C. F. A. Voysey (1857-1941) was an architect-designer who advocated honest and thorough design, and championed high standards of craftsmanship applied only to the finest materials. The resulting objects–simple yet elegant, often enhanced by beautiful and symbolic decoration–were considered revolutionary in their time and continue to enchant audiences today. The first substantial monograph to be published in 20 years, this comprehensive book focuses on Voysey as a designer of furniture, metalwork and textiles, providing a new analysis of his characteristic motifs and designs. It draws on the greatest public and private collections of his work to give a complete and fully illustrated account of Voysey's output and his vision for domestic life at the turn of the twentieth century. Original drawings and plans, archive photography and images of a vast selection of surviving objects are brought together here in a fresh examination of the Arts and Crafts pioneer. The authors' extensive new research documents the personal and professional relationships that enabled Voysey to become a great and prolific designer. The book draws together new information on how he ran his business; how he promoted, exhibited and sold his work; who his clients were; who was responsible for manufacturing his designs; and what a Voysey house and interior looked like.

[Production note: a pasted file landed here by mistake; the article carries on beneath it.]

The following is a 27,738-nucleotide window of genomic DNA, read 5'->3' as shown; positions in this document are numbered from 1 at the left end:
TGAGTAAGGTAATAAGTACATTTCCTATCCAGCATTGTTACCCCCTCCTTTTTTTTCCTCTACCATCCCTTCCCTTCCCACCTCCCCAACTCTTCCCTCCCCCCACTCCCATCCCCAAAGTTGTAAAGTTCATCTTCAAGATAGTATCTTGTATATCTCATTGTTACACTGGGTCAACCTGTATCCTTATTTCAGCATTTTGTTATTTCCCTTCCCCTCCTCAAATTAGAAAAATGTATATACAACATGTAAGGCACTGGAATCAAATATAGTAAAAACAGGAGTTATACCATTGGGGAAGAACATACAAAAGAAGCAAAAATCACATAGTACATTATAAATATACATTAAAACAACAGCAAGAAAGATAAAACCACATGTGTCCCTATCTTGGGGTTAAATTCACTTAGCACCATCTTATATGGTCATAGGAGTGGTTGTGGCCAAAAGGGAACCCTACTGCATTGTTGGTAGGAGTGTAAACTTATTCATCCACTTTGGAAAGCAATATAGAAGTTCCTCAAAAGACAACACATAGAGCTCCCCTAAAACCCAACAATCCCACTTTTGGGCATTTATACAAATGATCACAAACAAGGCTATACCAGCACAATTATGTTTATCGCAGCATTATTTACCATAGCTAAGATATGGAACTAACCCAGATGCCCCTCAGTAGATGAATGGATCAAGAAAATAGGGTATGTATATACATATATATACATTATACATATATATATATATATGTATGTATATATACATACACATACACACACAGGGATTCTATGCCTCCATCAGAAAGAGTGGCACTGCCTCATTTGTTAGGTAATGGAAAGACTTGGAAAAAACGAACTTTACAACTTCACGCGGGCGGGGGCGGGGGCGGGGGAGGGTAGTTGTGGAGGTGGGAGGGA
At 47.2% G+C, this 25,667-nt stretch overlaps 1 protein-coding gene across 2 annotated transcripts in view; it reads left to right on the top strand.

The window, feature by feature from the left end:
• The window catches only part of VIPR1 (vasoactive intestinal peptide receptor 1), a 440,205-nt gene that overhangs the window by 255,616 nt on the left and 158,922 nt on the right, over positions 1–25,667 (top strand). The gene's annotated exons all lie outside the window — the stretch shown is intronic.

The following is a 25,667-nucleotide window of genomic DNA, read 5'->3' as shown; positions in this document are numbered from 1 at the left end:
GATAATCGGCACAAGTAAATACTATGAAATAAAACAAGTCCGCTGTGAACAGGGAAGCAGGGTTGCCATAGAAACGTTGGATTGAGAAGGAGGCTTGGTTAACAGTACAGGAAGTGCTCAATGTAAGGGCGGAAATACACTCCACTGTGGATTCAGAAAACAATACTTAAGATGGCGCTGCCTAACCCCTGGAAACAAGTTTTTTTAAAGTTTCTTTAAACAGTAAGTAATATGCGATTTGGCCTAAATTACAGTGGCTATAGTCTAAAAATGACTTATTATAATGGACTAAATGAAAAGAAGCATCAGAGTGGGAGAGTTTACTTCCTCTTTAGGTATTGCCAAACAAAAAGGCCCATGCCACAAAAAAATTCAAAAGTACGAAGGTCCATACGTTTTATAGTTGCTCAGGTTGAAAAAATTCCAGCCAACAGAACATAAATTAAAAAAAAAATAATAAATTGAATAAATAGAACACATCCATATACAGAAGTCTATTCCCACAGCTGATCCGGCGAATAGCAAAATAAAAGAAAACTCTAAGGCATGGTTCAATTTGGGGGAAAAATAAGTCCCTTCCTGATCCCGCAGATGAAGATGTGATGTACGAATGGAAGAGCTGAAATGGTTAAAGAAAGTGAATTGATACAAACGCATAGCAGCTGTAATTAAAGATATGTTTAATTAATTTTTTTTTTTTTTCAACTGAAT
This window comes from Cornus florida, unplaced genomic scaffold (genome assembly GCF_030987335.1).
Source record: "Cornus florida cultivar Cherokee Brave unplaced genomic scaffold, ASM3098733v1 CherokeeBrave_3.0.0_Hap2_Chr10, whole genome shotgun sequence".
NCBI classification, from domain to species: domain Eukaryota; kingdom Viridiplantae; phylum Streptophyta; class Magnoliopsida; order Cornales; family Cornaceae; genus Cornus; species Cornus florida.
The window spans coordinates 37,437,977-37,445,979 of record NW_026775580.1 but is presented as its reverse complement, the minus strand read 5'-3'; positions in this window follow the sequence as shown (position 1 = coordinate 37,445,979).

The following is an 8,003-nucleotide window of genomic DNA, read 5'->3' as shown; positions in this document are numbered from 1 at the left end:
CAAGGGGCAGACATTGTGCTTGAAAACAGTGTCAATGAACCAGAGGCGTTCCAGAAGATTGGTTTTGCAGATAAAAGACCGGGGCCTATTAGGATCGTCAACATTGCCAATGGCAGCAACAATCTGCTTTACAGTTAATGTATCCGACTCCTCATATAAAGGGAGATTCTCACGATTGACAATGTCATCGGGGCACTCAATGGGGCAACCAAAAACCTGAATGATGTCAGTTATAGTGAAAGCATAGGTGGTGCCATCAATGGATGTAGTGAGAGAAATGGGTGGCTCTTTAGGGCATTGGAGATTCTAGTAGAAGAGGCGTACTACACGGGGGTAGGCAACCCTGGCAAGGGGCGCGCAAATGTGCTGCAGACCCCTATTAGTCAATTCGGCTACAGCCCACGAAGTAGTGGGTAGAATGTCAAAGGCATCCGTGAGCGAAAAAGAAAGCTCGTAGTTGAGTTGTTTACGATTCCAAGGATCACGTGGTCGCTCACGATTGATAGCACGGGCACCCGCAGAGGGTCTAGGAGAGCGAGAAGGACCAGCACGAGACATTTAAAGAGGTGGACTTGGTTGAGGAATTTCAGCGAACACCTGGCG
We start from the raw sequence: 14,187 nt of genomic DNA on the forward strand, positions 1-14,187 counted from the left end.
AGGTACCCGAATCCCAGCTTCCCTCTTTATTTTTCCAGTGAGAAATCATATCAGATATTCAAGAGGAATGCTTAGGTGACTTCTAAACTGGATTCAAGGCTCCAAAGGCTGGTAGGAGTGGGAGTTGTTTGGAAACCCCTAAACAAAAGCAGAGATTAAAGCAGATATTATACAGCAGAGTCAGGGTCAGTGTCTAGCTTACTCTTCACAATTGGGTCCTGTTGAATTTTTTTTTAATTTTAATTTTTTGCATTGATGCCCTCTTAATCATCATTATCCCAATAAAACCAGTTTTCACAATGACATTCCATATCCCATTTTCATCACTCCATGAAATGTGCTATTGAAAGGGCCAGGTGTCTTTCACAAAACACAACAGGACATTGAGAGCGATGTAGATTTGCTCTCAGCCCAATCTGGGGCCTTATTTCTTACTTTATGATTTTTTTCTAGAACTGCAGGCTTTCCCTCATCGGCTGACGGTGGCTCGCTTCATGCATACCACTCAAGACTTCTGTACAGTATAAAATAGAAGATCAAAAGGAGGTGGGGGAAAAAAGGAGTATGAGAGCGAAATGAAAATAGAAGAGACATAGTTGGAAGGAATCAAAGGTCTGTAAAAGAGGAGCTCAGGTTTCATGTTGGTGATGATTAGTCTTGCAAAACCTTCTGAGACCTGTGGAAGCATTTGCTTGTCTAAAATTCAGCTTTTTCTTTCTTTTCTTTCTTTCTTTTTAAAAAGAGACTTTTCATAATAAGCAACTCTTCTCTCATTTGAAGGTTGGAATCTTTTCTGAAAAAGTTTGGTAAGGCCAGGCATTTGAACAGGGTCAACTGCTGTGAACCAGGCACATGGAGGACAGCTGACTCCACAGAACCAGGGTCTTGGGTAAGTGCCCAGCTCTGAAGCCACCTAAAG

Karen Livingstone is Director of Masterplan and Estate at the Science Museum. Her previous publications include Essential Arts and Crafts and V&A Pattern: Voysey.